Are you using reCAPTCHA on your site’s forms? If not, you’re taking a major risk. reCAPTCHA helps protect one of your most valuable assets: your domain reputation. If I could tell every one of our customers to implement reCAPTCHA today, I would!
Some marketers worry it will require too many resources or frustrate their users. However, the truth is that reCAPTCHA presents very few barriers — and the benefit of protecting your domain’s reputation is priceless.
Here’s a real-world example that illustrates how skipping reCAPTCHA can cost you. Company X (not their real name, of course) had an automated workflow set up for their emails, but no reCAPTCHA on any of their forms.
One night, a bot poured junk emails into one of their forms — hundreds of thousands of addresses. The automated workflow did exactly what it was supposed to do: sent Company X’s automated emails to all the junk addresses.
Since most of the emails were fake or spam traps, the majority of the messages bounced or were sent straight to spam. The result: a low domain reputation with Google Postmaster Tools. That meant all the emails they were sending to real customers began landing directly in the spam folder.
Eventually, they got their good reputation back, but it took a long time — and damaged their sales as they tried to rebuild.
As the case of Company X demonstrates, the cost of a bot attack can be huge. If they’d had reCAPTCHA in place, they could have been better protected.
Without a strong domain reputation, you’re cut off from communicating with your customers. All the revenue you gain from email marketing instantly dries up until you recover.
In the case of Company X, it took months to rebuild their domain’s reputation. reCAPTCHA could have prevented the crisis — perhaps a few junk addresses would have gotten into their workflow, but that’s a relatively minor problem. Bottom line: if a bot attack tanks your domain reputation, you will lose money.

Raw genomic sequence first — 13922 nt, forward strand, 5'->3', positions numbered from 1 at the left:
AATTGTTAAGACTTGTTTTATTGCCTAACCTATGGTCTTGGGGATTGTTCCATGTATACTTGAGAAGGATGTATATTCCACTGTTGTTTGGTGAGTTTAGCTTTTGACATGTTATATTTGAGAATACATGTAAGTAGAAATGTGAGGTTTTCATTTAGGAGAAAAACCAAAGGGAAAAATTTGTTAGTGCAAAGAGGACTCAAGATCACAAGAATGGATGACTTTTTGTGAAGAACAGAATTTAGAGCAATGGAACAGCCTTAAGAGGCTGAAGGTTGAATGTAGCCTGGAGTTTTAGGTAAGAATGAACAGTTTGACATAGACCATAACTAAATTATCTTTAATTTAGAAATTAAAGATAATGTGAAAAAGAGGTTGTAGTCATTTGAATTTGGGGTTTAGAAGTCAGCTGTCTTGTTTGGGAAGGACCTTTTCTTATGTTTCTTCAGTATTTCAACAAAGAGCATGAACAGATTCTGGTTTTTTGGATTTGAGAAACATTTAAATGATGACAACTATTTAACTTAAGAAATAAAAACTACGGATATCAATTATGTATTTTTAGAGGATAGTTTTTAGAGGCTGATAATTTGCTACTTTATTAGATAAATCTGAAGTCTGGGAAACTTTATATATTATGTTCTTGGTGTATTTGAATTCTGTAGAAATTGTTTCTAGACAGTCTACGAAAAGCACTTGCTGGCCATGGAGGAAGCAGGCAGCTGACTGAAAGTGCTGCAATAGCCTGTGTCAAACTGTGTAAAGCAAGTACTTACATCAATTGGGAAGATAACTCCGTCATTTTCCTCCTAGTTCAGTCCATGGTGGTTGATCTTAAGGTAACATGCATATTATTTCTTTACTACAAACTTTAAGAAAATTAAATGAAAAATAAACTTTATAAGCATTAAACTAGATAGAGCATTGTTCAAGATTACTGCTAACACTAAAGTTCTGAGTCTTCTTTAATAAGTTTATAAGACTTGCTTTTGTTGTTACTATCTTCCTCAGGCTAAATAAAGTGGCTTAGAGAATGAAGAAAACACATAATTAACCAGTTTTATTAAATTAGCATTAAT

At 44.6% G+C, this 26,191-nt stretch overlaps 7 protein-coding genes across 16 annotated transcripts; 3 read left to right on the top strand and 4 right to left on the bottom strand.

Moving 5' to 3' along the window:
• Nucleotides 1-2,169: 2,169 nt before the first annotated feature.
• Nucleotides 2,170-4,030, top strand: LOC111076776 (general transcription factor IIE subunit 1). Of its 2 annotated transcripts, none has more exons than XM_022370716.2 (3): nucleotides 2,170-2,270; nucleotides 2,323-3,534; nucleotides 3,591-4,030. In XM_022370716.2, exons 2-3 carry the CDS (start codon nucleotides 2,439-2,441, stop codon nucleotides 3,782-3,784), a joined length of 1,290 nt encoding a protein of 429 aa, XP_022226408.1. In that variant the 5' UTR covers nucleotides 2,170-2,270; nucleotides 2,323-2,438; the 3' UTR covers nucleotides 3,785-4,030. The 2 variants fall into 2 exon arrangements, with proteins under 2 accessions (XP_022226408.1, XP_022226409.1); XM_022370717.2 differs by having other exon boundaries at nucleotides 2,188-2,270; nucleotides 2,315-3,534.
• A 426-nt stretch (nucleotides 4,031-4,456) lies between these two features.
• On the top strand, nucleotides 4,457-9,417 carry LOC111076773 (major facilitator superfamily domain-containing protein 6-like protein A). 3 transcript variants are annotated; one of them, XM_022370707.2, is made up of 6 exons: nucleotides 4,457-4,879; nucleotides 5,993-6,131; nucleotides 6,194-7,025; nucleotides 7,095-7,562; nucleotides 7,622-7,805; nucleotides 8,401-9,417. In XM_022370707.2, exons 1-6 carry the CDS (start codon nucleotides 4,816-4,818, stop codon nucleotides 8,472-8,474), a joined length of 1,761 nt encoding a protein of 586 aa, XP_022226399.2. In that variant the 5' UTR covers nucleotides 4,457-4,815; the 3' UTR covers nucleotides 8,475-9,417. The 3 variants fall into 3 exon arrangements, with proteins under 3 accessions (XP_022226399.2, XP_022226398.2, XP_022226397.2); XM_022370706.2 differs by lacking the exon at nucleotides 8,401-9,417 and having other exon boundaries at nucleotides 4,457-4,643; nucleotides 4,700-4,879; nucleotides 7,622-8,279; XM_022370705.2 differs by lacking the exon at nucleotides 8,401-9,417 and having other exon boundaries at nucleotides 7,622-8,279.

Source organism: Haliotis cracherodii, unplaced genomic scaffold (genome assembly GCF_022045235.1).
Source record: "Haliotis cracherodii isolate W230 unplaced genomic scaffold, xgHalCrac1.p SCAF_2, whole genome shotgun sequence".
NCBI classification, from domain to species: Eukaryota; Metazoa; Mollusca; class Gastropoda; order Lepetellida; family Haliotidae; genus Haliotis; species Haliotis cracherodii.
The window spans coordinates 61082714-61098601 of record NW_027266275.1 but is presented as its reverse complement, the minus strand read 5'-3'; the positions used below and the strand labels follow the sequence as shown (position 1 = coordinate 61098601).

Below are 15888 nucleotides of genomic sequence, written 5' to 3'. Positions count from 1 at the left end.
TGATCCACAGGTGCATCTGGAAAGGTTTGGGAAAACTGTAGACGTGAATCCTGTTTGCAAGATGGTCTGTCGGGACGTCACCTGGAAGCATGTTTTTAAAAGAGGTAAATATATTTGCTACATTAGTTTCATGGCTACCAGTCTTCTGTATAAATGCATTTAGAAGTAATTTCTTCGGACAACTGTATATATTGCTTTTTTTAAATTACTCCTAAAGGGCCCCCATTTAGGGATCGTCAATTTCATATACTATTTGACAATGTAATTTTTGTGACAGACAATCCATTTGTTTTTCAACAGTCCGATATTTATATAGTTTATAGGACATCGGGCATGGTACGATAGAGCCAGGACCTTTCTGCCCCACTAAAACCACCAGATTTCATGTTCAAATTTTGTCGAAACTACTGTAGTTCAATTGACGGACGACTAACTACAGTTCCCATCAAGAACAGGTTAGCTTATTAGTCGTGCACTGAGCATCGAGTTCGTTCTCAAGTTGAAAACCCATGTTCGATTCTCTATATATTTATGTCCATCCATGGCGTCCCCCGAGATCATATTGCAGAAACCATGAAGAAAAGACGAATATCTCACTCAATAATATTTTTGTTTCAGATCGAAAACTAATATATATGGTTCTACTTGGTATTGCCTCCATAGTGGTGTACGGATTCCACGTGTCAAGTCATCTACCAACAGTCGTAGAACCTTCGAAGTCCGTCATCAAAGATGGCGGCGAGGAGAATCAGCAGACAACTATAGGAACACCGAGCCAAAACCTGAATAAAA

Restoring a domain’s reputation takes weeks or months. And while you’re rebuilding, you’ll be losing sales and working double-time to rebuild existing customer relationships.
At the same time, fixing your domain security eats up considerable resources. For instance, Company X had to build segments of highly engaged recipients for very small sends — 200 or 500 at a time — then slowly scale back up. It’s a painful process, especially if your email list is in the hundreds of thousands.
The two biggest concerns I hear from marketers are that reCAPTCHA creates a bad customer experience and that implementing it requires too many resources. However, I’d argue that these worries are not worth the risk of compromising your domain reputation.
It’s true that reCAPTCHA adds an extra step for customers, but in my experience, it doesn’t create a barrier to engagement. These days, it’s a standard practice, and people are accustomed to it. In fact, it’s far less intrusive than other common practices, like pop-ups.
If you have highly customizable forms, it may take extra time and resources to implement reCAPTCHA. I advise customers to think bigger-picture. The resources required to implement reCAPTCHA pale in comparison to the cost of rebuilding your domain reputation. Think of it as an investment in protecting a critical business asset.
Most platforms support reCAPTCHA, so if you have it, use it! If it’s not available on your platform, find another protective strategy.
For instance, if you have custom forms, you can add a line of HTML that helps weed out bots. Another option is an email validator service, which checks incoming email addresses and sends only valid ones to Customer.io. While these approaches might add extra cost or steps to your workflow, the security of your domain reputation is worth it.
For forms behind a sign-in or paywall, reCAPTCHA is not needed. Only those available to anyone are vulnerable, like sign-in, contact, and newsletter sign-up forms.
Also, if you’re a solopreneur, bots aren’t likely to target your business, so reCAPTCHA is less crucial. That said, it’s still worth considering as a best practice — imagine the headache of sorting through a load of junk, even if it’s just a small attack.
Unfortunately, the internet is full of bad actors. When Company X was attacked, they kept asking themselves, “Why us? What did the bot get out of this?” Causing havoc is often the sole motivation for these kinds of attacks — and the company suffered the consequences.
Bot attacks are entirely unpredictable. You can’t know if or when you’ll be targeted, but you can protect yourself. Adding reCAPTCHA to your forms protects your business so you can focus on building great products and improving your customers’ experiences.